The European Commission (EC) has proposed to set EU-wide end-dates for the migration of the old national credit transfers and direct debits to the single euro payments area (SEPA) instruments. It will mean that national credit transfers and direct debits are phased out and the recently created pan-European systems take their place, respectively 12 and 24 months after the entry into force of the regulation. This will reduce the costs of payments, increase competition and make cross-border payments as easy as domestic ones. The EC’s proposal now passes to the European Parliament and the Member States for consideration.
Internal market and services commissioner Michel Barnier said: “We have a single market, many countries share a single currency and soon we will move to a single pan-European payment system in Europe. It means that making payments cross-border will become as easy as making them at home. Consumers will only need one bank account and their payments will be faster, cheaper and safer. Businesses will benefit from one set of standards and much simpler processes. The proposal adopted today fixes end-dates to make this pan-European system a reality, hopefully as early as 2012.”
The objective of SEPA is to increase efficiency and competition so that high-quality and competitively priced electronic payment products exist throughout the whole of the EU. This would mean that Europeans can rely on one bank account to make euro payments across 32 countries, while enjoying highly competitive services provided by banks. From 2012 money transfers will reach the beneficiary at least by the end of the next business day or faster and no deductions will be made to the amounts transferred. As a result, the process of paying bills will be even more convenient. SEPA benefits not only customers. Businesses will enjoy common standards, faster settlement and simplified processing for payments that will improve cash flow, reduce costs and facilitate the access to new markets.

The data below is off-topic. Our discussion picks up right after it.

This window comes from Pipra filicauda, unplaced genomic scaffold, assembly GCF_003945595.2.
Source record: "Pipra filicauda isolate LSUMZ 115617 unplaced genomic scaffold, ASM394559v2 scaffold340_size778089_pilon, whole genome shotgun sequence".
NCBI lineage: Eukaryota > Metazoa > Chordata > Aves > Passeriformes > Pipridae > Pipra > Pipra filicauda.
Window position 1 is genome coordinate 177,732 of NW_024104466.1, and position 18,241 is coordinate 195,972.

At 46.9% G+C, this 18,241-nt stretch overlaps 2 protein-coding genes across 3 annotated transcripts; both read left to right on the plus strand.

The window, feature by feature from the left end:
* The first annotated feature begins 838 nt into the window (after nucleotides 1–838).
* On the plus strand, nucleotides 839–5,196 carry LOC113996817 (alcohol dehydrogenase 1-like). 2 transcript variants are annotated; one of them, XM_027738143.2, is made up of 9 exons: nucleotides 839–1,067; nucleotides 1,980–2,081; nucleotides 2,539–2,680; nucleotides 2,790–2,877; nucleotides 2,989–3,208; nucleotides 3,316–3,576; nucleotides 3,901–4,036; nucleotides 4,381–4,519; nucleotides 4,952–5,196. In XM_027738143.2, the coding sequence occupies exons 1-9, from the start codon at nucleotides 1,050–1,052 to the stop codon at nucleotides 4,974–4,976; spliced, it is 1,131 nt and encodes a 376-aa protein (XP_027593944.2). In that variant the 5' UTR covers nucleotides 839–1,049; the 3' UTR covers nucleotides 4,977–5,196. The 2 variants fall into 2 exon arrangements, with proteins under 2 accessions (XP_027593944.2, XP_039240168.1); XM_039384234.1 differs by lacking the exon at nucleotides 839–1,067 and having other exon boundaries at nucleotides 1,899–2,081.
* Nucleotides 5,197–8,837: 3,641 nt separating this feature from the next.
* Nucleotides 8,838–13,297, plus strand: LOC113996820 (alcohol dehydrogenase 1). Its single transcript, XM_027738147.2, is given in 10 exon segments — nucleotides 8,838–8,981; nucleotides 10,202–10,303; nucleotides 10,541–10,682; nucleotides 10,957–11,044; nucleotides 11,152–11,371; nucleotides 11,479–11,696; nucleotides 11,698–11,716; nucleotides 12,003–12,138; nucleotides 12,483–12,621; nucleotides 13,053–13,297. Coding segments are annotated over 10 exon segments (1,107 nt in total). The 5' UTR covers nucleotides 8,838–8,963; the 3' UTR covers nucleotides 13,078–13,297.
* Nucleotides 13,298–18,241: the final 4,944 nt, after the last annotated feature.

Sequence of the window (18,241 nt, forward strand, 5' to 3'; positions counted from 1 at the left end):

Commenting on the announcement, Stephen Hawkes, product manager at Experian Payments, believes that the decision by the EC will help create certainty and stability across the SEPA region, giving both banks and corporates a timeline to work with. “Banks are currently still operating with dual payment processes – one for cross-border and another one for domestic payments – and the introduction of the SEPA payment system for both cross-border and domestic payments will remove costs associated with these dual payment systems. This should accelerate competition in the payments market and corporates should shop around to get the best possible service from their bank. As part of this process, we might see corporates putting pressure on their banks to pass on the cost savings made from changing to a universal payment system. Now that the end-date for migration has been announced, there are some actions that need to take place in order for banks and corporates to meet this deadline,” he said.
As part of the migration to SEPA, banks are required to replace their dual payment infrastructures while corporates need International Bank Account Numbers (IBANs) and Bank Identifier Codes (BICs) in order to initiate validate payment instructions, as the mandatory international ID for all payments.
“Therefore, if corporates want to be ready for SEPA payments, they need to be able to collect their IBANs and BICs to update their customer and supplier databases. If domestic details are not updated by the set end-date, incorrectly formatted payments might lead to errors in transactions and additional costs. Unfortunately, obtaining the correct IBAN and BIC is up to the corporate and while many banks are happy to provide these details for their own customer accounts, most banks are reluctant to contact other banks in various countries, to obtain and generate the details,” Hawkes said. “However, corporates shouldn’t be thrown in the deep end completely, and banks should be communicating with their customers to familiarise them with the upcoming changes and support them throughout the migration process to minimise correction and rejection charges of failed payments. Ultimately, the more proactive the banks are, the more attractive they are for the corporates – a win/win situation for both parties.”
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